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Oromia: Athletic Nation Report: Oromo athlete Feyisa Lilesa (the global icon of #OromoProtests) wins the Bogota Half Marathon on 30 July 2017 July 31, 2017

Posted by OromianEconomist in #OromoProtests, Fayyisaa Lalisaa.
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Gootichi Oromoo Atileet Fayyisaa Leellisaa dorgommii walkaa maaraatoonii adunyaa magaalaa guddoo biyyaa Kolombiyaa, Bogotaatti gaafa Adoolessa 30 bara 2017 hirmmaachuun tokkoffaa bawuun injifate. Fayyisaan dorgommii kana sa’aatii tokkoof daqiiqaa 4iin rawwatte. Harkasaa lamman waliin qaxxaamursuun mirga Oromoof falumaa jiraachuusaa adunyaatti mul’isuu itti fufee jira.

 

 

 

  https://www.youtube.com/watch?v=KGN2zL5es9c

The Ethiopian prevailed in the competition with a time of 1 hour 4 minutes and 30 seconds.

Feyisa Lilesa

Feyisa Lilesa, winner of the Bogota Half Marathon 2017.

Photo: Abel Cárdenas / CEET
By: SPORTS,July 30, 2017

This year, the Bogotá Half Marathon celebrated its 18th edition, the race counted with the participation of more than 43,350 athletes, in addition to a general bag in prizes that exceeded 200 million pesos.

The Bogota Half Marathon, in the elite category, proclaimed Feyisa Lilesa, from Ethiopia, who prevailed with a time of 1 hour 4 minutes and 30 seconds. In the second box the podium is the Kenyan Peter Kirui, who arrived 10 seconds after the leader. In the third box, the Ethiopian Shura Kitata.

In the category of ladies, Brigid Jepchirchir Kosgei of Kenya prevailed with a time of 1 hour 12 minutes 20 seconds. Veorincah Wanjiru, also from Kenya, concluded Monday and Ruth Chepngetich, who was third.

The best Colombian athletes in the competition, were of the team Porvenir: Miguel Amador, who got tenth, with a time of 1 hour 7 minutes and 32 seconds; Angie Orjuela that was seventh in its category, with a time of 1 hour 17 minutes and 57 seconds.

Top ten (elite)

Male Open Category
1. Feyisa Lilesa
2. Peter Cheruiyot
3. Shura Kitata
4. Stanley Kpileting
5. Kimutai Kiplimo
6. El Hassan El Abbassi
7. Afewerki Berhane
8. Motoloka Clement
9. Yerson Orellana
10. Miguel Amador 

Female Open Category
1. Brigid Jepchirchir
2. Veronicah Nyarruai
3. Ruth Chepngetich
4. Mary Wacera
5. Meskerem Assefa
6. Miriam Wangari
7. Angie Orjuela
8. Janet Cherobon
9. Angela Figueroa.


2017 Bogotá half marathon in pictures

Media Maratón de Bogotá, Bogotá Half Marathon
Feyisa Lilesa crossing the finish line as winner of the 2017 Bogotá half marathon.

Ethiopian Feyisa Lilesa took the 2017 Bogotá half marathon overall race victory with a time of 1h 4m 30s, we look at the day in pictures.



UNPO: Feyisa Lilesa: From Olympian to Symbol of Proud Resistance for Entire Community. #OromoProtests August 26, 2016

Posted by OromianEconomist in #OromoProtests, Athletic nation, Fayyisaa Lalisaa.
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Feyisa Lilesa: From Olympian to Symbol of Proud Resistance for Entire Community

Feyisa Lelisa Rio Olympian and world icon of #OromoProtestsOromo Olympic marathon athlete Fayyisaa Lalisaa on the Guardian. #OrompProtests global icon p1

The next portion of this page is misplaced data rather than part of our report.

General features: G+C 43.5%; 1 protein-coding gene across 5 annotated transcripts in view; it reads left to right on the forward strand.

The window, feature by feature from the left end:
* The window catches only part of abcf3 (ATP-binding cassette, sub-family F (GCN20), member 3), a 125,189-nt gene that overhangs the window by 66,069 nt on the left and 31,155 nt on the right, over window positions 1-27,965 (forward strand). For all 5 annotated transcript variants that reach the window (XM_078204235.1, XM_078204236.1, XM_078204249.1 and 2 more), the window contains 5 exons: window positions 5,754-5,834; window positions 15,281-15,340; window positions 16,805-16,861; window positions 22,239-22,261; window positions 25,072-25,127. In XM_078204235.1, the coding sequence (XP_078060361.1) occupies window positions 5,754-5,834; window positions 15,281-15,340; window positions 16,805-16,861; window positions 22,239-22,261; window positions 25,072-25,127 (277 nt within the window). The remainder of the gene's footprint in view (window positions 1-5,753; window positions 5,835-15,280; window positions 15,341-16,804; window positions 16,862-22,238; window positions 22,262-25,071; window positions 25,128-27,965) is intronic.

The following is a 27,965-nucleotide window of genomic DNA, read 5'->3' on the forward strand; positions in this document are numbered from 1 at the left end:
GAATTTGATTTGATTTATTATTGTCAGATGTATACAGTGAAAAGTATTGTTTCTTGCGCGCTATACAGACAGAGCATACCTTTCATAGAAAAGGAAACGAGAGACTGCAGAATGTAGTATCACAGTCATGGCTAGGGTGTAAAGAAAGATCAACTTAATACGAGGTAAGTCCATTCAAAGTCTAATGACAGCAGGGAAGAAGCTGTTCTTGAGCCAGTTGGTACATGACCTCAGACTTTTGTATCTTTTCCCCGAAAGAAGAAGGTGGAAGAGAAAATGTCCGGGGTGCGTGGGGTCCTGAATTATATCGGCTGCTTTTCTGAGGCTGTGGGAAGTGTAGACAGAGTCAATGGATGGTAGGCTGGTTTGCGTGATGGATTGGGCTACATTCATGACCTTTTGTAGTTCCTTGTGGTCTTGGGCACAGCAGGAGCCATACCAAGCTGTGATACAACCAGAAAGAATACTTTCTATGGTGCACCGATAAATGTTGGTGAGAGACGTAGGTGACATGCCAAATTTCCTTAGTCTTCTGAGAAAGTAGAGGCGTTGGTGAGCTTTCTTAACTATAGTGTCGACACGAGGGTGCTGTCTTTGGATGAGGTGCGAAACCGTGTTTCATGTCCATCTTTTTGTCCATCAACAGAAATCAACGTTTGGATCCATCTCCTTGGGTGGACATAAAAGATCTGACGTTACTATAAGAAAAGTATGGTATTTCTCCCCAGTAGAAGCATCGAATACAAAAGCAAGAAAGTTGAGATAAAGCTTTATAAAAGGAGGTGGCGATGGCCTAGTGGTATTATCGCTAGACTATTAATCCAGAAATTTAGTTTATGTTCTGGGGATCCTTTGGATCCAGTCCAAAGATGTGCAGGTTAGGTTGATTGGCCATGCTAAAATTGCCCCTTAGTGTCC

In the midst of celebrating one of the chief successes of his athletics career, a silver medal at the Rio 2016 Olympic Games, Feyisa Lilesa symbolised the tremendous sufferance of his people, the Oromo by crossing his arms over his head in a gesture of protest. In the following days, his gesture has reverberated around the globe making headlines in many countries as one of the images of the 2016 Olympic Games. While the fate of Lilesa remains unknown as the outcome of the act of protest moves on, the gesture of solidarity has given reasons of hope to many and definitely helped raise awareness of the struggle of his people.

The Unrepresented Nations and Peoples Organization (UNPO), which for several years has been advocating for the Oromo and other ethnic groups oppressed by the Ethiopian regime, praises Mr Lelisa for his brave gesture and hopes that it will help convince the international community to take a bolder stand on the issue.

Following his gesture, the athlete might face problems if he goes back to Ethiopia, where the authorities have been violently repressing protests for months. The protests began several months ago as peaceful demonstrations regarding development plans, before the government’s harsh and ongoing response led to the death of several people. Many in Oromia now live in fear, and gestures like the one Lilesa made are essential symbols of resistance and solidarity.

During the protests, the government had blocked internet service and scrambled social media apps to stop people from collaborating or expressing dissent. She said Lilesa’s feat exemplifies how fearful a lot of the Ethiopian diaspora is to speak out on this subject.

Lilesa’s silent statement while crossing the finish line in Rio instantly reverberated worldwide. Rule 50 of the Olympic charter bans political displays or protests and the IOC have confirmed that they are gathering information to better understand the case. Ethiopia’s government has said he will be welcomed as a hero for winning a medal, but state media is not showing photos of him crossing the line. Ethiopian state-owned television station EBC Channel 3 covered the race live, including the finish, but did not repeat the clip in subsequent bulletins – focussing instead on the winner, Kenya’s Eliud Kipchoge.